03 Aug 2015 No Comments
Guest Blogger and Holistic Nutritionist: Val Meikle shares her tips on…
Nutrition for balancing your hormones:
As we age into our 40’s and 50’s, the sex hormones – progesterone and estrogen begin to fluctuate and create concerns and issues. These fluctuations are normal but can rage out of control.
In this blog I’m focusing on what women who are perimenopausal or menopausal can do with nutrition to help balance hormones for optimal well being.
First though I’d like to talk a little about those signs and symptoms of perimenopause and menopause. Changes can start several years before menopause proper actually sets in, with erratic periods or unusually heavy or light bleeding. You may also experience hot flashes, vaginal dryness, heart palpitations and mood swings. But if a woman is healthy, active, and well-nourished her adrenal glands will usually respond by creating precursor hormones which are then converted into estrogen, progesterone and testosterone.
I won’t be covering Hormone Replacement Therapy in this blog as it’s a topic that should be discussed with your Naturopath or other Doctor. Optimally, it is best to get a hormone test done to find out which hormone imbalances you may have. Saliva testing is a very good option, and one that I personally have done twice in the last 3 years. For women with mild to moderate symptoms of menopause, the use of diet, exercise and nutritional supplements, especially herbal and homeopathic remedies, is an effective approach. The beauty of this approach is that these natural supplements balance the hormones already present in the body. In addition, the use of natural progesterone appears to be very safe and effective when a stronger approach is needed.
Let’s get to the meat of the matter, the food! The closer to the onset of perimenopause that you incorporate these recommendations, the more likely you will experience far fewer problems when menopause begins in earnest.
Eat a diet loaded with plant foods, especially whole grains (be aware of gluten intolerance or sensitivity), legumes (peas and beans), fresh vegetables and fruits. These contain phytosterols, naturally occurring nutrients that have a hormone balancing effect. You’ll also get the fiber you need to keep your heart healthy and the nutrients will encourage a strong, vibrant response to menopause.
Increase (or start eating) your consumption of flaxseed (1-2 tablespoons of ground seed per day), essential fatty acids (which also protect the heart, & promote smooth healthy skin) – good sources are cold water fish like salmon, tuna and cod.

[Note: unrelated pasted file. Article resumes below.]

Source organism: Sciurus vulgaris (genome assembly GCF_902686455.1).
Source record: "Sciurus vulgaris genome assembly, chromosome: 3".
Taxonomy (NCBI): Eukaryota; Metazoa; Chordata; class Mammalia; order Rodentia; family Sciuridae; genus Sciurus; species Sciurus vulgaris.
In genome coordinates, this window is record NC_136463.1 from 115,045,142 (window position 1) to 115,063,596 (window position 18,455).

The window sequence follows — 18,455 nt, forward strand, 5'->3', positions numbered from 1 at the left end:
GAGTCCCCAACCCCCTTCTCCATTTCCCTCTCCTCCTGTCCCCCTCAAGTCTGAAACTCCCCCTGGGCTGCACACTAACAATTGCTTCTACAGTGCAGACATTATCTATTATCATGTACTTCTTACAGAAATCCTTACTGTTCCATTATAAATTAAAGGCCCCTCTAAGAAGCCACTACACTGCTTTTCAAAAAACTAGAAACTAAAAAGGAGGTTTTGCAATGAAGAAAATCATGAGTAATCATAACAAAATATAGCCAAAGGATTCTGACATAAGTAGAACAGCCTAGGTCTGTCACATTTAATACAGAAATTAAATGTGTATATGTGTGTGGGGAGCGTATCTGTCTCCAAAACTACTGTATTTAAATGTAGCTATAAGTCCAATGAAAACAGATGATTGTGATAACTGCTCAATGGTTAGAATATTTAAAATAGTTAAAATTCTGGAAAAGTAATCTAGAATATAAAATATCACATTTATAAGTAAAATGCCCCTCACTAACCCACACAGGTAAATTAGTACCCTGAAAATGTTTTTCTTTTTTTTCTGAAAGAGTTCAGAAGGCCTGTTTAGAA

Vitamin E regulates estrogen production. Make sure to include cold-pressed nut and seed oils in your diet, perhaps as a dressing for your green salad.
Drink a glass of clean filtered water every 2 hours to help flush toxins and replace fluids lost during hot flashes.
Help your liver break down excess hormones that the body is no longer using. Phytonutrients from cruciferous veggies such as broccoli, cabbage, kale and cauliflower help the liver do just that. Your liver also needs sulfur compounds found in garlic and onions.
Increase omega-3 fat intake to create a proper balance of omega-6 and omega-3 fatty acids with eggs and fish products as well as ground flax seeds, hemp seeds, and their cold-pressed oils. Chia seeds are another source of omega-3.
Foods to Avoid:
Reduce red meat and other sources of saturated fat, eat hormone-free animal products to avoid causing a hormone imbalance. Most major grocery chains are now carrying such products. Avoid carbonated drinks as they deplete calcium. Caffeine and alcohol aggravate hot flashes, so reduce or eliminate them from your diet. Refined grains, sugars, and HFCS (high fructose corn syrup) should also be avoided. Along with artificial sweeteners.
Limit dairy and high/full fat foods but don’t substitute with low fat foods as these are usually full of sugar and chemicals to improve the taste difference that low fat creates.
Contrary to what was once believed soy is not good for women. Soy contains phytoestrogens which mimic natural estrogen in the body, unfortunately it can cause estrogen dominance (http://drhoffman.com/article/estrogen-dominance-syndrome-2/) which has been linked to a number of conditions and diseases.
Of course avoid processed, prepackaged, man-made foods!
A quick word on supplements that help balance hormones: Black Cohosh, Chasteberry, American Ginseng, vitamin E. the B vitamins, and Evening Primrose Oil have all proven to be beneficial in balancing hormones and/or reducing perimenopause and menopause symptoms.
Hope you enjoyed reading this informative post buy our Guest Blogger; Val Meikle.
….please stay tuned next week for our tips on “Dressing for Menopause”